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Hebb repetition effects for non-verbal visual sequences: determinants of sequence acquisition.

Johnson, A., Miles, C. and Dygacz, A., 2017. Hebb repetition effects for non-verbal visual sequences: determinants of sequence acquisition. Memory, 25 (9), 1279-1293.

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Johnson, Dygacz, and Miles - Hebb repetition effects for non-verbal visual sequences .pdf - Accepted Version
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DOI: 10.1080/09658211.2017.1293692


We report four experiments premised upon the work of Horton et al. (2008) and Page et al. (2013), and explore conditions under which the visual Hebb repetition effect is observed. Experiment 1 showed that repetition learning is evident when the items comprising the non- repeated (filler) sequences and the repeated (Hebb) sequences are different (no-overlap). However, learning is abolished when the filler and Hebb sequences comprise the same items (full-overlap). Learning of the repeated sequence persisted when repetition spacing was increased to 6 trials (Experiment 2), consistent with that shown for verbal stimuli (Page et al., 2013). In Experiment 3 it was shown that learning for the repeated sequence is accentuated when the output motor response at test is also repeated for the Hebb sequence, but only under conditions of no-overlap. In Experiment 4, repetition spacing was re-examined with a repeated motor output response (a closer methodological analogue to Page et al., 2013). Under these conditions, the gradient of Hebb repetition learning for 6 trial repetition intervals was markedly similar to that for 3 trial intervals. These findings further support the universality of the Hebb repetition effect across memory and are discussed in terms of evidence for amodality within sequence memory.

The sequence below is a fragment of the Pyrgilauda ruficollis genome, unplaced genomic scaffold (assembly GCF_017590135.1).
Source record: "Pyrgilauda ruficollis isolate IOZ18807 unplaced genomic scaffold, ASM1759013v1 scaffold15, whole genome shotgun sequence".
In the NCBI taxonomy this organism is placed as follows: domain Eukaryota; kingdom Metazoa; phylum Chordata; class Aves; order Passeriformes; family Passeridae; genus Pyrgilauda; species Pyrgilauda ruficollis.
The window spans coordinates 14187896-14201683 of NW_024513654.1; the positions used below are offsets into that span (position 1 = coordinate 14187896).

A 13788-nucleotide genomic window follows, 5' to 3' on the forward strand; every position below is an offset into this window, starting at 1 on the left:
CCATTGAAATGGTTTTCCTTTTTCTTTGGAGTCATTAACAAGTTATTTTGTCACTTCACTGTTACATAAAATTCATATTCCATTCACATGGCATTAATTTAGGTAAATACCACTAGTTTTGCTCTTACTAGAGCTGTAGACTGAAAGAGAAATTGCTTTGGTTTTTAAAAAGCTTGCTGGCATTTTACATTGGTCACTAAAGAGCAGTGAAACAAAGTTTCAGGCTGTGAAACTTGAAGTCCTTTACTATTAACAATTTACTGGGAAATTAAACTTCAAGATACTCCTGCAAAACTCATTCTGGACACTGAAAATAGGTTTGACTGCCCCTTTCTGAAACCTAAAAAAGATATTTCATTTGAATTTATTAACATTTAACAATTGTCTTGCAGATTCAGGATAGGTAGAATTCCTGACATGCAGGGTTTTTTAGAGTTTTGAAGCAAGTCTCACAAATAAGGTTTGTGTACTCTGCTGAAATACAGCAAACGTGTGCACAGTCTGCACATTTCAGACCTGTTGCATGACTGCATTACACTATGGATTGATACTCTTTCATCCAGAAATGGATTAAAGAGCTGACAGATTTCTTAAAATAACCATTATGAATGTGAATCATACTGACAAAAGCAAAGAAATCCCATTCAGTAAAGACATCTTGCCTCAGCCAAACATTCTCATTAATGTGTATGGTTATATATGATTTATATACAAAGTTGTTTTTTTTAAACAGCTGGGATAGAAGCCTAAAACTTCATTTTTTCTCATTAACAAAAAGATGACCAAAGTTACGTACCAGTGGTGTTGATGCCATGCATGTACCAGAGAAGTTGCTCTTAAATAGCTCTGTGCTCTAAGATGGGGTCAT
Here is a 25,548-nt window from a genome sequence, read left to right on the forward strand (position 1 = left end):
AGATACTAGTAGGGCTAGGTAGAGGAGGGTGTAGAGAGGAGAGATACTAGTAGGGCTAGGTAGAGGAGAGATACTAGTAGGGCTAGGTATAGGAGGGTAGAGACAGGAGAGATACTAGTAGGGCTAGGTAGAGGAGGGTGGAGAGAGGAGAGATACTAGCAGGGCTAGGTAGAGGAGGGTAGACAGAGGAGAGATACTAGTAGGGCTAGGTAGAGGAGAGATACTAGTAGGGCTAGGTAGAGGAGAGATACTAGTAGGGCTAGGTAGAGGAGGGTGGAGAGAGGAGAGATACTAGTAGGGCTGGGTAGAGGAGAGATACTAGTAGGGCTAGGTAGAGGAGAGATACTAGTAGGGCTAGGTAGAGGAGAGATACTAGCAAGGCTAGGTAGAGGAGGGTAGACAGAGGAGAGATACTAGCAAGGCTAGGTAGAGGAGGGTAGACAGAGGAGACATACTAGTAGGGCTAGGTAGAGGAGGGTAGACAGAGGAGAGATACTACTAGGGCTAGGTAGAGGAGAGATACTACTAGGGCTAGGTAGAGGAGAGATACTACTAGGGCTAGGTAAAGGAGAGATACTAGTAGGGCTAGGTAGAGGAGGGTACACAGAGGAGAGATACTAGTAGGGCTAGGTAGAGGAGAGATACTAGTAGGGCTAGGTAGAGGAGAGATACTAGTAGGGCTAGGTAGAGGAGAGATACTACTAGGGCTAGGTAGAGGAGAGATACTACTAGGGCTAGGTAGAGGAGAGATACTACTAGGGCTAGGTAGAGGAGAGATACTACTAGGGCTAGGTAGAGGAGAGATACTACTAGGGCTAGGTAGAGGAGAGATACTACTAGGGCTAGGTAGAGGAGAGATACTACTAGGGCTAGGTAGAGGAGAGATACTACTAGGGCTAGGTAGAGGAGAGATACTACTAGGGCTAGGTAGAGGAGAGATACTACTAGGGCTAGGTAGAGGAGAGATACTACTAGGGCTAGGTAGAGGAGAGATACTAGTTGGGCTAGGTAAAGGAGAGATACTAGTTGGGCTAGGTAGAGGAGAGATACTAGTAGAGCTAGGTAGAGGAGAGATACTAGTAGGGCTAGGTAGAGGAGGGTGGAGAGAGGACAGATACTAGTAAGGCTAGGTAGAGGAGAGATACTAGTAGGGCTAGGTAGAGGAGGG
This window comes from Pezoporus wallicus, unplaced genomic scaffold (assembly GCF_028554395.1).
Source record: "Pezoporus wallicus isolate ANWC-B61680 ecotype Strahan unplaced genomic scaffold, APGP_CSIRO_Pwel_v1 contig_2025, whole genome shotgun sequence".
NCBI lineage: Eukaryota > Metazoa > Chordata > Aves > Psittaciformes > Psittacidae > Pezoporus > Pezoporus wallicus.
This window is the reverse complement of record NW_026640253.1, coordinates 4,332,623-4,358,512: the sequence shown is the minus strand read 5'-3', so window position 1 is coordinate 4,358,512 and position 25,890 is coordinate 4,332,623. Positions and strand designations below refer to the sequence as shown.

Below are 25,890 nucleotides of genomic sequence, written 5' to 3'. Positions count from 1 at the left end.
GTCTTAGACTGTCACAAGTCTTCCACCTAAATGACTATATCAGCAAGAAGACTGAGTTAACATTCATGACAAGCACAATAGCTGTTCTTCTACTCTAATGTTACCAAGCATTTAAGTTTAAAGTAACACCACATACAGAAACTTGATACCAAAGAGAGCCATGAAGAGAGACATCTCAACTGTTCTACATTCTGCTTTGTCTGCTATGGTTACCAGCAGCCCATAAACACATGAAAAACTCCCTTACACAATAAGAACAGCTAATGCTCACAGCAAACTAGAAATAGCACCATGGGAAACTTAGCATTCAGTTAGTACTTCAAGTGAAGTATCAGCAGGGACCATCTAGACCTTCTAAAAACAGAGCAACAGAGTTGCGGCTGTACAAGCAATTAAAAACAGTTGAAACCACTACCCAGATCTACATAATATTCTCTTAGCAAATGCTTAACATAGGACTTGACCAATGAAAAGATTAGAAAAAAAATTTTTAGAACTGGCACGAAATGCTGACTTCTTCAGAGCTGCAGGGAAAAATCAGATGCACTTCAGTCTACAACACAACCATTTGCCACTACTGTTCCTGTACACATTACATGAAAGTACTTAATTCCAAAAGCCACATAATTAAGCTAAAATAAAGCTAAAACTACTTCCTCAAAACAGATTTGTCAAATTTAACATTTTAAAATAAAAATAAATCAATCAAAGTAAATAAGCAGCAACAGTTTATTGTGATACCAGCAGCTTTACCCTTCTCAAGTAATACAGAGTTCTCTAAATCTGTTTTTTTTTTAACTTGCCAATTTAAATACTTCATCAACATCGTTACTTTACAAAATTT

Item Type:Article
Uncontrolled Keywords:Hebb repetition effects; visual memory; short-term memory; serial order reconstruction
Group:Faculty of Science & Technology
ID Code:27179
Deposited By: Symplectic RT2
Deposited On:14 Feb 2017 13:44
Last Modified:14 Mar 2022 14:02


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